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Some bars preparing to reopen as restaurants under new TABC regulations

For some businesses, it's a long-overdue adjustment. But it also means spending more money on new kitchen supplies.

SAN ANTONIO — Bars can reopen, welcome back customers and serve up refreshments with a new lease on life. A notice from the Texas Alcoholic Beverage Commission is giving them a chance to reclassify as a restaurant.

For Albert Cortez, who co-owns Shenanygans Sports Bar on Babcock Road, the adjustment is long-awaited. 

"We had just bought it in February," Cortez said of the business venture. 

Righ away, they had to get used to running a business during a pandemic. In accordance with shifting local guidance, that meant closing, reopening at limited capacity, then closing again.

Now they're reopening once more—this time as a restaurant.

"You know, you're trying to make sure that you cross every 't' and dot every 'i'," Cortez said.

The TABC sent out its new guidelines last week. According to the commission, some bars can qualify as restaurants under limited circumstances. 

Texas bars have two options. They can fill out a form which proves their business is making less than 51% of its sales from alcohol, thus de-classifying it as primarily a bar. Or, they can apply for a Food and Beverage Certificate, wherein the business will have have to increase kitchen capacity or have permanent food trucks so that the majority of profits don't come from alcohol.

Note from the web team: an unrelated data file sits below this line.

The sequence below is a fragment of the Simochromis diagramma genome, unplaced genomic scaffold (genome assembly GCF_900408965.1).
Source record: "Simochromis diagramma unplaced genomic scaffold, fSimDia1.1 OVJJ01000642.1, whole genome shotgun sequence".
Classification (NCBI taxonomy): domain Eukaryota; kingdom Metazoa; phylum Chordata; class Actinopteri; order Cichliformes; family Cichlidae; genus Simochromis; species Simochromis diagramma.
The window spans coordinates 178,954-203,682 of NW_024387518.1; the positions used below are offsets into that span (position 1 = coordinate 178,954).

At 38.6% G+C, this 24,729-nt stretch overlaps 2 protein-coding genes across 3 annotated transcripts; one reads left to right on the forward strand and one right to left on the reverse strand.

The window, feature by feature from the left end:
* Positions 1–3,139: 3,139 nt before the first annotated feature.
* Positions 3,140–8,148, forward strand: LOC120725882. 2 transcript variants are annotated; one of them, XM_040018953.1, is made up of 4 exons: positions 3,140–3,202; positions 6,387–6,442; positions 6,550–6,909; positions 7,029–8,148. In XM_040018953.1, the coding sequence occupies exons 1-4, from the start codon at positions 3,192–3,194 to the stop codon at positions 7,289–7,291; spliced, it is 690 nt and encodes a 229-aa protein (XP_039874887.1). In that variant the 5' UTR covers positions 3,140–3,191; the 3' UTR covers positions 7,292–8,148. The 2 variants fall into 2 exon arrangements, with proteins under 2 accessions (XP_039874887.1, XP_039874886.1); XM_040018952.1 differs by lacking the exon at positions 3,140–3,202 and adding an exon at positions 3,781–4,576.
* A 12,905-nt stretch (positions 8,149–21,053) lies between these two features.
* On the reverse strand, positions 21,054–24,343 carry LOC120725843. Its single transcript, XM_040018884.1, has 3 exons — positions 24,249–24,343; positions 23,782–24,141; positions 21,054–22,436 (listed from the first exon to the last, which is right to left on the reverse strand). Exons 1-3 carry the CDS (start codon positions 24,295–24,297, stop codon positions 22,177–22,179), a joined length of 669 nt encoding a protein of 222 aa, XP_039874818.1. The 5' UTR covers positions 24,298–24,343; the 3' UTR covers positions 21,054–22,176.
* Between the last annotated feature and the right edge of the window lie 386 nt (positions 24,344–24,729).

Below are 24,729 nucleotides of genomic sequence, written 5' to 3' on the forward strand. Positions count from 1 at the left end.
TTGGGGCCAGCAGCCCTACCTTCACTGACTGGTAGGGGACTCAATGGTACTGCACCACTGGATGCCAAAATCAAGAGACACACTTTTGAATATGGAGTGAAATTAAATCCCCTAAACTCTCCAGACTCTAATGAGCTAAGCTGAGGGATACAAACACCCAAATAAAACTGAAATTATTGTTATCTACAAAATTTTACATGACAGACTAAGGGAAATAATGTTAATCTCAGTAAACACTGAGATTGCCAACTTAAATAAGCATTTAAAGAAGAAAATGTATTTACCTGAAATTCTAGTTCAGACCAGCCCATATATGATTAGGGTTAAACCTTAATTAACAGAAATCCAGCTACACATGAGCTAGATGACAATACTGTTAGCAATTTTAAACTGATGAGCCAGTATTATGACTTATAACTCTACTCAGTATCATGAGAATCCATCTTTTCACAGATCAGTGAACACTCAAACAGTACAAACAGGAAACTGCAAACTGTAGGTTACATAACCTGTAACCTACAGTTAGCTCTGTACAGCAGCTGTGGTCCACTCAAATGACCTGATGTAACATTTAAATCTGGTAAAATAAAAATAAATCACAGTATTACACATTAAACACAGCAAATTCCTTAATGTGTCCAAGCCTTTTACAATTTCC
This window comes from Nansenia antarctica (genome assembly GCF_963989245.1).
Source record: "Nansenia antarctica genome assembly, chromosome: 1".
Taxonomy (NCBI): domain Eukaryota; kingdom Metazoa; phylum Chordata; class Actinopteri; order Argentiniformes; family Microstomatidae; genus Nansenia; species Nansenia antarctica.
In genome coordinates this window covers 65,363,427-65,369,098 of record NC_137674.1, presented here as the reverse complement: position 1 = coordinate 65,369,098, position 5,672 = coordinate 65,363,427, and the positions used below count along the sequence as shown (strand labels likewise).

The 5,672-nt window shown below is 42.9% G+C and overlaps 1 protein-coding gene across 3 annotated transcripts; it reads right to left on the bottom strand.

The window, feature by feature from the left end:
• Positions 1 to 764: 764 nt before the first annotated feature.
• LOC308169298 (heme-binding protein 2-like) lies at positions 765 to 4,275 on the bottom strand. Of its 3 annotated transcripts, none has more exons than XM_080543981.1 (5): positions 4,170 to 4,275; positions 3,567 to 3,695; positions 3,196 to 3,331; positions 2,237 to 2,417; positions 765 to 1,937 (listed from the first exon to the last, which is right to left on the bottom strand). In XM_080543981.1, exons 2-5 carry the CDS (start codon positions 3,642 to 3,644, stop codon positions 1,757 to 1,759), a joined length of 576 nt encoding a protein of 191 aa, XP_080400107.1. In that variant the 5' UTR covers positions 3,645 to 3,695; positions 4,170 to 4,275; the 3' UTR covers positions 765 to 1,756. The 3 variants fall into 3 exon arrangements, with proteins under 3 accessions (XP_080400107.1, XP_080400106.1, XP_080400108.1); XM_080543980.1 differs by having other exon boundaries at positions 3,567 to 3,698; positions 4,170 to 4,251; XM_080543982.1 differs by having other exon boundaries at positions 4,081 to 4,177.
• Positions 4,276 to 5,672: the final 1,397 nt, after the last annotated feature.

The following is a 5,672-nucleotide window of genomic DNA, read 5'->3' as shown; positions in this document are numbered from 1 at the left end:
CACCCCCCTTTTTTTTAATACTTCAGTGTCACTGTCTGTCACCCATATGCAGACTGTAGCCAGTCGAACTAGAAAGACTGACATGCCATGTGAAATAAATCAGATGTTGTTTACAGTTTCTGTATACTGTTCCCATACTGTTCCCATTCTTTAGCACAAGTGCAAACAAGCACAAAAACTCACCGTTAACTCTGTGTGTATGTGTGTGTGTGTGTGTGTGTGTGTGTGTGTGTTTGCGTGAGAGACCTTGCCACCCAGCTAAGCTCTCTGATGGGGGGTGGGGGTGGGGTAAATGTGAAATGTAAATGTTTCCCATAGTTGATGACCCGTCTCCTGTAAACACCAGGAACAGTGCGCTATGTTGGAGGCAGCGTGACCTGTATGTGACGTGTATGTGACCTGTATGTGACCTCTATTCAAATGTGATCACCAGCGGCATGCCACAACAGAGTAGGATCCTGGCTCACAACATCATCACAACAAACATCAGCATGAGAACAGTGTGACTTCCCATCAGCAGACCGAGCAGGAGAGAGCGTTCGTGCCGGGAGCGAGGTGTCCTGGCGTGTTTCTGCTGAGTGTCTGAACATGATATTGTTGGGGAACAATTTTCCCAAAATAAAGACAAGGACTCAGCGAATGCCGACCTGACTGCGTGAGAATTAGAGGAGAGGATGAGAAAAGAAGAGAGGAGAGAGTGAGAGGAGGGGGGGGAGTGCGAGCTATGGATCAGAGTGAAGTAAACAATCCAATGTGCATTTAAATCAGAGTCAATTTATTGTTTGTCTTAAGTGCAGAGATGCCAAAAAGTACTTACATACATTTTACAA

Reopening doesn't take away all of Cortez's financial worries. Now, they need to buy more food and other supplies.

"They say, 'Oh you're able to open like that and you're able to do this', but there's stuff that goes into making it work," Cortez said. "It costs money."

But this opportunity does give Shenanygans another chance to withstand volatile economic times.

"We're still here, so we have to do what we have to do."

To date, TABC has processed requests from approximately 250 bars across the state asking to recertify their sales as less than 51% of their total gross receipts, which would enable them to operate as restaurants.

Braunda Smith, who owns Lucy Cooper's Texas Ice House, also reopened her bar under the new guidelines. But the fight continues for her friends.

"We are very thankful for the ability to pivot and were able to get our FB Blue License. We didn’t change anything from our operations that we submitted to TABC; we are the lucky ones that naturally fell into the FB Blue License," Smith said. "Now it’s time to continue to push for help for ourselves and the hundreds of the 51-percenters whose businesses remain shuttered with no financial rescue plan and running out of money and hope closing permanently every single day across Texas."